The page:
Caution is advised

Caution is advised

Omer Celik, spokesman of Turkish President Recep Tayyip Erdogan’s ruling AK Party, recently went too far, comparing Greece to the Islamic State (ISIS). Among his allegations was that Greece “destroys historical sites and spiritual centers,” understood to be a reference to Ottoman-era cemeteries and mosques, raising the rhetorical question: “How is this different to what the Islamic State did in the Middle East?”

A first reaction would be to say, “Look who’s talking,” and remind the Turkish official that it was his government that recently converted Istanbul’s Byzantine-era Hagia Sophia from a museum into a mosque. Many other monuments have received similar treatment.

Unlike Turkey, which is secular only in name, European Union member Greece is implementing (admittedly, not always fast) numerous programs aimed at conserving and promoting key Ottoman monuments across the country.

It’s not certain what Celik had in mind when he said that “what they are doing at the Murat Reis Complex on [the island of] Rhodes is disrespectful,” but the 1523 monument is undergoing restoration by the local ephorate of antiquities. Similar programs are under way at the 15th century Beyazit Mosque in Didymoteicho in the Evros region which was severely damaged during a recent fire, and other religious and cultural monuments left behind by the Ottoman Empire in Thessaloniki, Giannitsa, Veria, Trikala and Ioannina.

Greece neither implements nor tolerates any plan aiming to eliminate non-Christian communities

As far as Thrace is concerned, Celik should ask the Management Committee of the Muslim Property of Komotini. Because, despite its shortcomings, Greece is a Western-style liberal parliamentary democracy where freedom of religion and worship are safeguarded. Greece neither implements nor tolerates any plan aiming to eliminate non-Christian communities – which is exactly what his party is doing by its top-down, often-violent, Islamization of Turkish society.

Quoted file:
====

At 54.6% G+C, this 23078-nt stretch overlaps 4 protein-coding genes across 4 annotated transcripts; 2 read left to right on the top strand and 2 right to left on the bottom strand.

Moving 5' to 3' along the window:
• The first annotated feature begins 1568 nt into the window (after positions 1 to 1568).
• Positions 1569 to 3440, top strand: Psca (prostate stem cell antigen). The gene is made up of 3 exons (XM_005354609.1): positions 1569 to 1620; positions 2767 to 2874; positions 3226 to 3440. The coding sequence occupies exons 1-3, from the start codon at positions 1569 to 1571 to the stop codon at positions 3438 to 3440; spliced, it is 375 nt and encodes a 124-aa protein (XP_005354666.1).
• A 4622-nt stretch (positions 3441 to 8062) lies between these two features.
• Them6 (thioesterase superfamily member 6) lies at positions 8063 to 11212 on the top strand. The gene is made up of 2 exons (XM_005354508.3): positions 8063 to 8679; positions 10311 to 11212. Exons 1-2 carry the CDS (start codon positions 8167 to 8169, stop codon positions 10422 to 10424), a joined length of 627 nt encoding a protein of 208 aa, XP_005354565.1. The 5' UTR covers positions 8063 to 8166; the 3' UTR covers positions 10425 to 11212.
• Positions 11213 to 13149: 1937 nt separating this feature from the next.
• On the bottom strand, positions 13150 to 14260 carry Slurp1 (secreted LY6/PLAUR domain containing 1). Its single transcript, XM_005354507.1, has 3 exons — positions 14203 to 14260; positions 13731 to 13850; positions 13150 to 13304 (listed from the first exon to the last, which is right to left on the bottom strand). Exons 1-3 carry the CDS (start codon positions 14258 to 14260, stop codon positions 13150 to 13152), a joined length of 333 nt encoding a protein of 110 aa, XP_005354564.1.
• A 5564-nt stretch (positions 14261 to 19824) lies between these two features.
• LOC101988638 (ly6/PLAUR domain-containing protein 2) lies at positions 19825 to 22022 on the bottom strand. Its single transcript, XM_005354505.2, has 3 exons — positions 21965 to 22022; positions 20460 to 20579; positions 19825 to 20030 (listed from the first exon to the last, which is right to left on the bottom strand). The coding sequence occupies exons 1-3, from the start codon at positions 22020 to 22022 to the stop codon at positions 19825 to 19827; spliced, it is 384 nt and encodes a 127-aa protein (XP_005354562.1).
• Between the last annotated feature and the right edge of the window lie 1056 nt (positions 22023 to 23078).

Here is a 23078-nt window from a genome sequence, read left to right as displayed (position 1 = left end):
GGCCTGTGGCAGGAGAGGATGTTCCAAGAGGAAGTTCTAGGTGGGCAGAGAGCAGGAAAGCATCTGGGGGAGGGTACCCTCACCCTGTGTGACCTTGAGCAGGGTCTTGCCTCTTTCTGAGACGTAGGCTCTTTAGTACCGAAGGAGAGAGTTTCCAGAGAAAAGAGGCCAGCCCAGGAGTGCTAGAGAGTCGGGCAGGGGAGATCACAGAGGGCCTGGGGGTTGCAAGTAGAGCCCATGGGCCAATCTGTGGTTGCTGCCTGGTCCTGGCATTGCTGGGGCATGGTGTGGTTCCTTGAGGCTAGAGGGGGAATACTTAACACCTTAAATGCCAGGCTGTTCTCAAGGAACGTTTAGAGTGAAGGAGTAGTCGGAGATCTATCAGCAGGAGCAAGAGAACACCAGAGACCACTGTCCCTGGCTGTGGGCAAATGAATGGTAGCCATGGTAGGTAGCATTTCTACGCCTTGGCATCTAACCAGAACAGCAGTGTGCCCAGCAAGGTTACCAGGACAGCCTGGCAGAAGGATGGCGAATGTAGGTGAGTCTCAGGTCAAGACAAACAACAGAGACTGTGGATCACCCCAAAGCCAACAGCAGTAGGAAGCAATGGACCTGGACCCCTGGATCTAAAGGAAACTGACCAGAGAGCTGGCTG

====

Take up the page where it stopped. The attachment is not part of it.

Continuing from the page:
There is no question that the AK Party spokesman is well aware of all that. His statements are nevertheless aimed at inciting religious hatred among the Muslim population. Religious fanaticism has proved to be the most aggressive of all.

A deliberate provocation targeting an Ottoman monument or cemetery would spark a wave of indignation among the Muslim faithful and, perhaps, provide Erdogan with a good opportunity to engage in a hostile action in the Aegean.

Caution is advised: An explosion at the Turkish Consulate in Thessaloniki, after a bomb was planted by the Turkish secret service, resulted in the pogrom against the Greek community of Istanbul in 1955.

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